USD Slides on March New Homes Sales Decline And Dip In Confidence
THE TAKEAWAY: [U.S. consumer confidence ease for second month; U.S. new home sales record largest decline since February 2011] > [Housing market struggles to stabilize] > [USDollar weakens]
U.S. consumer confidence eased slightly for the second straight month in April. The Conference Board Consumer Confidence Index, a key indicator of consumer sentiment, dipped to 69.2 in April, down from 69.5 in March. The figure in March was originally reported as 70.2. April’s print falls short of the median forecast of 69.6 according to a Bloomberg News survey of economists.
In its report, the Conference Board noted that “the slight dip was prompted by a moderation in consumers’ short-term outlook, while their assessment of current conditions continued to improve.” Overall, consumers were more upbeat about the U.S. economy, though they remain ‘cautiously optimistic’. Consumer outlook for the job market was less upbeat, which is unsurprising given recent data showing that the average number of people seeking unemployment benefits over the past month is at a three-month high while new jobs growth had slowed last month.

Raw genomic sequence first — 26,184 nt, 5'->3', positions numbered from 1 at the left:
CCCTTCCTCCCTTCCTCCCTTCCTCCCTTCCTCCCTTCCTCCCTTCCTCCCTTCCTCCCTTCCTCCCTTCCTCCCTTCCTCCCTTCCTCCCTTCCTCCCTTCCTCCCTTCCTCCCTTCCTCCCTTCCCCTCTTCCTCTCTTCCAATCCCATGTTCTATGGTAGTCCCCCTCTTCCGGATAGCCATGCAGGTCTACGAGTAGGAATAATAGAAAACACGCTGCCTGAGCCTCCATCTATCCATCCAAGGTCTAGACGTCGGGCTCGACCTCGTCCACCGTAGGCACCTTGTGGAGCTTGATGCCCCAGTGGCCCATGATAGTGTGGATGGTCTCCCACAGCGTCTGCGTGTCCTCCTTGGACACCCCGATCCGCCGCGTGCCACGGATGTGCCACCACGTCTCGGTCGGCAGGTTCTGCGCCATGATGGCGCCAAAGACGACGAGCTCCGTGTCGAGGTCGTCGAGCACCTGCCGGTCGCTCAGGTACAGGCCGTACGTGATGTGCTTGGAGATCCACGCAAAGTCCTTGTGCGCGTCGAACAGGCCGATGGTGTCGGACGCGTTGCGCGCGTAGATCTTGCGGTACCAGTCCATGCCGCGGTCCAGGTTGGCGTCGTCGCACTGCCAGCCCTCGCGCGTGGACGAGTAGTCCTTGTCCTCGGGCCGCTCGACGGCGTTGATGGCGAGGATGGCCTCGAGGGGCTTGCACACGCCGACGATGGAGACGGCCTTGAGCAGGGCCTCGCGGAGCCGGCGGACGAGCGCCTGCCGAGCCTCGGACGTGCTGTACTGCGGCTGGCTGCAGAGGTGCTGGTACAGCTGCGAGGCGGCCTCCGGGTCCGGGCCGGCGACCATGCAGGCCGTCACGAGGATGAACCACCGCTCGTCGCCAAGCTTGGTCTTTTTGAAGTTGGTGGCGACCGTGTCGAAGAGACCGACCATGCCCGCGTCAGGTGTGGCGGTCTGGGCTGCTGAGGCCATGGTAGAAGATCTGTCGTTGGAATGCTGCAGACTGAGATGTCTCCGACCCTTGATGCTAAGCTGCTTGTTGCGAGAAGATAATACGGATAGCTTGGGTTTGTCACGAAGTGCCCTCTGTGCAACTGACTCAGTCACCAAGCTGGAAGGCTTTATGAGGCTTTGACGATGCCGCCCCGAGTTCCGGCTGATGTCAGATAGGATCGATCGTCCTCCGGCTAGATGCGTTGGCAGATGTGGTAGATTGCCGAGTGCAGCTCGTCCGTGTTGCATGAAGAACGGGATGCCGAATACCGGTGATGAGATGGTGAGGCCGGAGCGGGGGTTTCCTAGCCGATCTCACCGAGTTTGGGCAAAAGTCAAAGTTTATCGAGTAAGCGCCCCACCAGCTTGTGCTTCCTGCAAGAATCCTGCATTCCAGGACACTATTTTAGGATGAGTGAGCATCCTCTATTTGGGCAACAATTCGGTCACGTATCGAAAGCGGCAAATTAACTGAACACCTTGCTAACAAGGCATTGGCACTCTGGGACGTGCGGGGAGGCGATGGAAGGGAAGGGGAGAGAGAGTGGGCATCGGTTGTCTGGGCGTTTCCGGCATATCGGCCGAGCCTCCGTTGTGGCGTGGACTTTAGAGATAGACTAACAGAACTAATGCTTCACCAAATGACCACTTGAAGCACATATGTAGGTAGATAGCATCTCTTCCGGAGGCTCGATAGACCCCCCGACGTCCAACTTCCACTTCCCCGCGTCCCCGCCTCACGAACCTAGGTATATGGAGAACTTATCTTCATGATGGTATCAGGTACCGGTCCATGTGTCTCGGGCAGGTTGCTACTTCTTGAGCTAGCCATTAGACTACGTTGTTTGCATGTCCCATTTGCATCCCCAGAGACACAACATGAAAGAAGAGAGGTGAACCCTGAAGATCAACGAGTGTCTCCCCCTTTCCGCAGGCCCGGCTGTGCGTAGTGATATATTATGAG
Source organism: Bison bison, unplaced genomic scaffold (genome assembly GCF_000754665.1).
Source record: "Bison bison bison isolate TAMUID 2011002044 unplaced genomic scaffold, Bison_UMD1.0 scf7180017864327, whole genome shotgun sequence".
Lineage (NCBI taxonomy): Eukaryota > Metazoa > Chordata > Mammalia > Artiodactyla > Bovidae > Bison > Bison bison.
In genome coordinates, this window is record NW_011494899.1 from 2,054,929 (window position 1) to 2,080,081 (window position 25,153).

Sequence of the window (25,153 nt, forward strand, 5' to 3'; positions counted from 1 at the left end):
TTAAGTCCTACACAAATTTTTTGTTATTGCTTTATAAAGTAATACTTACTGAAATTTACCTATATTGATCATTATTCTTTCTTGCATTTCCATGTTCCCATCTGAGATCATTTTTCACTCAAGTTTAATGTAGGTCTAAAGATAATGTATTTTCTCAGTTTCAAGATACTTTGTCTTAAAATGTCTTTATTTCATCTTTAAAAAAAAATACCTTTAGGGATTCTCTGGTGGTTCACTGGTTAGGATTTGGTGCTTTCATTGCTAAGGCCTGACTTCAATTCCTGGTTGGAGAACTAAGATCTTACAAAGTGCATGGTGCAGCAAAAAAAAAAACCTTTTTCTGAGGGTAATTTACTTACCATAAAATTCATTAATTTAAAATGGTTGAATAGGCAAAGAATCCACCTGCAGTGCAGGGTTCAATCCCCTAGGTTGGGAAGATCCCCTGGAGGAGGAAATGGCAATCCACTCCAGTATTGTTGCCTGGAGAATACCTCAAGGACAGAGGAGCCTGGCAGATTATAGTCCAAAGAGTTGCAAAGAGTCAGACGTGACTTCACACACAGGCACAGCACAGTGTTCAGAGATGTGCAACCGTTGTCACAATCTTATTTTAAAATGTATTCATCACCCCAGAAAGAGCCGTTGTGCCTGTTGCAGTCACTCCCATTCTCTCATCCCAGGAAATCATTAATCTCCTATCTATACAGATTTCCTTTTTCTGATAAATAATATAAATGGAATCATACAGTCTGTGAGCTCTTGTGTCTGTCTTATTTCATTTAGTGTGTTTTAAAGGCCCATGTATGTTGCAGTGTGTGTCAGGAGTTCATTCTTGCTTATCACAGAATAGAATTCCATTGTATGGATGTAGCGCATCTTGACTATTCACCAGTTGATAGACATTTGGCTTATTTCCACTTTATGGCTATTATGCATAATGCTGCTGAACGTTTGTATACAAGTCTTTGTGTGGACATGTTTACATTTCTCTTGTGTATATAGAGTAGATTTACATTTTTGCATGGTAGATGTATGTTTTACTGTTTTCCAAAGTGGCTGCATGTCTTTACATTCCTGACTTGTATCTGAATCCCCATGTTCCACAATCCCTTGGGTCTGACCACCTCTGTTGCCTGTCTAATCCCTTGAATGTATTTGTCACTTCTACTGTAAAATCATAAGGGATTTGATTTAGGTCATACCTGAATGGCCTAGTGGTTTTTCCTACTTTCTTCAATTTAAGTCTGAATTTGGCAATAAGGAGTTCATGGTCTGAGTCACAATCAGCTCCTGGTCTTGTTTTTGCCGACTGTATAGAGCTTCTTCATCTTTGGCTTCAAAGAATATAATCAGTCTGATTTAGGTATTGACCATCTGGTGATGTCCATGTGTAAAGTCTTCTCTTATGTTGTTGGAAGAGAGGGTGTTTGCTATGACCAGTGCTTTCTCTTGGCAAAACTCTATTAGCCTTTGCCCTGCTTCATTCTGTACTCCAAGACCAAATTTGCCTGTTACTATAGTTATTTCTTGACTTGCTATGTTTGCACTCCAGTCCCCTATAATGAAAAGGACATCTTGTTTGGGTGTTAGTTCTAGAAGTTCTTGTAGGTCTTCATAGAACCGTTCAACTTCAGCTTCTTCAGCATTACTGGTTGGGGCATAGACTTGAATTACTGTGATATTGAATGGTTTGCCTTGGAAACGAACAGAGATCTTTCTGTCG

At the same time, the U.S. Consensus Bureau and the Department of Housing and Urban Development jointly released a report that showed that sales of new single-family homes in the U.S. unexpectedly declined by the largest amount since February 2011. New home sales fell by 7.1 percent to an annual pace of 328,000 units in March, after February’s sales figure was revised upwards to 353,000 from an initial estimate of 313,000. Economists surveyed by Bloomberg News had expected sales to rise by 1.9 percent to 319,000, based on the original February figures.
After ending the year on a strong note, new home sales figures have been mixed so far this year, registering two out of three months of declines. New home prices also fell in March, declining by 1.0 percent from a month ago to a median sales price of $234,500. The drop in home sales and prices indicate that the housing market may not be stabilizing as quickly as anticipated.
Chart created using Strategy Trader – Prepared by Tzu-Wen Chen
The greenback fell against its major currency counterparts on disappointing new homes sales figures and lower-than-expected consumer confidence. The U.S. dollar fell as much as 18 pips against the Canadian dollar in the first few minutes after data release, and at the time of this report, continued to trade lower than pre-data levels at around C$0.9885.
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